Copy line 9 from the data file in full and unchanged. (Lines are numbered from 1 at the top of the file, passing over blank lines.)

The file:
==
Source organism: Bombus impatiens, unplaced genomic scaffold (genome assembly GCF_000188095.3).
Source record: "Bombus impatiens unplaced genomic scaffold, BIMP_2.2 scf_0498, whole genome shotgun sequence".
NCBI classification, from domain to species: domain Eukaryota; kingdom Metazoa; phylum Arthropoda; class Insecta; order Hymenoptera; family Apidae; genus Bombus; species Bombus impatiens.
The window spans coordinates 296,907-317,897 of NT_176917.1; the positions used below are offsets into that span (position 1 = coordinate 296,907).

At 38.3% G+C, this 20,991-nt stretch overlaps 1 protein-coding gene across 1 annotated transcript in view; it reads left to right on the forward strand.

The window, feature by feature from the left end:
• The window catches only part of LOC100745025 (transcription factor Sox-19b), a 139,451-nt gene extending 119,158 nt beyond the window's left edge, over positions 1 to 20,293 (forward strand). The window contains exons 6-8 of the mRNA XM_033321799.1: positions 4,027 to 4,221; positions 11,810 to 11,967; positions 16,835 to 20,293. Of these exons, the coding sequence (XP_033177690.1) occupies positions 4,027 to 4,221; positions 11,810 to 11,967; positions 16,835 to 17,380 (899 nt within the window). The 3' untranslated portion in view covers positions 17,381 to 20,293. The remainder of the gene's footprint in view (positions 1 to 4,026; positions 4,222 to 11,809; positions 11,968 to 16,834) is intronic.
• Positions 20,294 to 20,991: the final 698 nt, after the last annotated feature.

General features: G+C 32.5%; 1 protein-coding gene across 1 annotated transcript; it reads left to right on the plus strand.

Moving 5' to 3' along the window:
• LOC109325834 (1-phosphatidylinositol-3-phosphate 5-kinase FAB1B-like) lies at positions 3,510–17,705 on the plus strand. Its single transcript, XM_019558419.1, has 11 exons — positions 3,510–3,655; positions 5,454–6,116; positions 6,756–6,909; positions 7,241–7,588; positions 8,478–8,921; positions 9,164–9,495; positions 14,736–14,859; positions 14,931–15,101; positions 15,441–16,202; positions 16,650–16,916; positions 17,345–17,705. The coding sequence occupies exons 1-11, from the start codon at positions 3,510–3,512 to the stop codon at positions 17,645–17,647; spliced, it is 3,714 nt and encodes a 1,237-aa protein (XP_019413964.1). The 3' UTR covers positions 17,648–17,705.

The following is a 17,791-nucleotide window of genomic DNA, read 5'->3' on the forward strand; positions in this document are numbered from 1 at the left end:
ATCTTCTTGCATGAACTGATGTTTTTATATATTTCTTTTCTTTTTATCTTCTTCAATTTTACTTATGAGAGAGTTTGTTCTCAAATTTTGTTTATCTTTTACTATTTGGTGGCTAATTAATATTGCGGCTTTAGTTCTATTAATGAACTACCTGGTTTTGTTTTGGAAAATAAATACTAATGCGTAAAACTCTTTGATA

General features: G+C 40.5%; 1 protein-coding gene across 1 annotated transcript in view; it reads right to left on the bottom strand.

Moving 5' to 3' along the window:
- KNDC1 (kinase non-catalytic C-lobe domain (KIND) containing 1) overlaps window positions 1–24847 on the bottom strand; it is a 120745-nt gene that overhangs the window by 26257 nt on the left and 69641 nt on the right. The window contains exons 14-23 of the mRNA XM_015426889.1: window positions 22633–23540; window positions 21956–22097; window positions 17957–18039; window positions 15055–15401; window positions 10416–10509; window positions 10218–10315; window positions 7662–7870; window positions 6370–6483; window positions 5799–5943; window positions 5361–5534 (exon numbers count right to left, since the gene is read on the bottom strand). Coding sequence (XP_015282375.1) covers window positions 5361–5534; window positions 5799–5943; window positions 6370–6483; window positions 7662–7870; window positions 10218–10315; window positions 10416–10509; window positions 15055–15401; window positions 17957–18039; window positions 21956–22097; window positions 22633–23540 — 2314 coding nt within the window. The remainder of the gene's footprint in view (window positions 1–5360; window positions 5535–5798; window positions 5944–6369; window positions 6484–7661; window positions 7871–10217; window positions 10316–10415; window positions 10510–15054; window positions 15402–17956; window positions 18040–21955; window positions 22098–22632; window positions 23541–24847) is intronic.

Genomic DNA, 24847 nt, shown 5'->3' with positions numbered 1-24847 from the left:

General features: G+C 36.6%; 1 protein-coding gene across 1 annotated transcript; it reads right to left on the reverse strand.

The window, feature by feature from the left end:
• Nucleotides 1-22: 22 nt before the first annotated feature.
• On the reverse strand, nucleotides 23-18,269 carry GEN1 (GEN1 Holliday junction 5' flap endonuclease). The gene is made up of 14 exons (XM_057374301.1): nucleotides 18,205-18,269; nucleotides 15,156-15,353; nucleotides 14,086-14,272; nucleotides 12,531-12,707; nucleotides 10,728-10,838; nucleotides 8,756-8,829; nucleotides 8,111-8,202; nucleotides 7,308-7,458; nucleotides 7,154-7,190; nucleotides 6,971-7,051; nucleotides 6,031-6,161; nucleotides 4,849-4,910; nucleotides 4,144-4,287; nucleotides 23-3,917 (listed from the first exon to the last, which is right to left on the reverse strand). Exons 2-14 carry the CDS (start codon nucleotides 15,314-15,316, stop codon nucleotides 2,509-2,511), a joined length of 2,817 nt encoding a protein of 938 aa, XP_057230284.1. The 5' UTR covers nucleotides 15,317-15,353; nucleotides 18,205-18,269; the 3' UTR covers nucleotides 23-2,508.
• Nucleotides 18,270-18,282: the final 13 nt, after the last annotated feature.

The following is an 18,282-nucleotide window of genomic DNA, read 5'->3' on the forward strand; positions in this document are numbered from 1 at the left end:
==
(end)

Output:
General features: G+C 32.5%; 1 protein-coding gene across 1 annotated transcript; it reads left to right on the plus strand.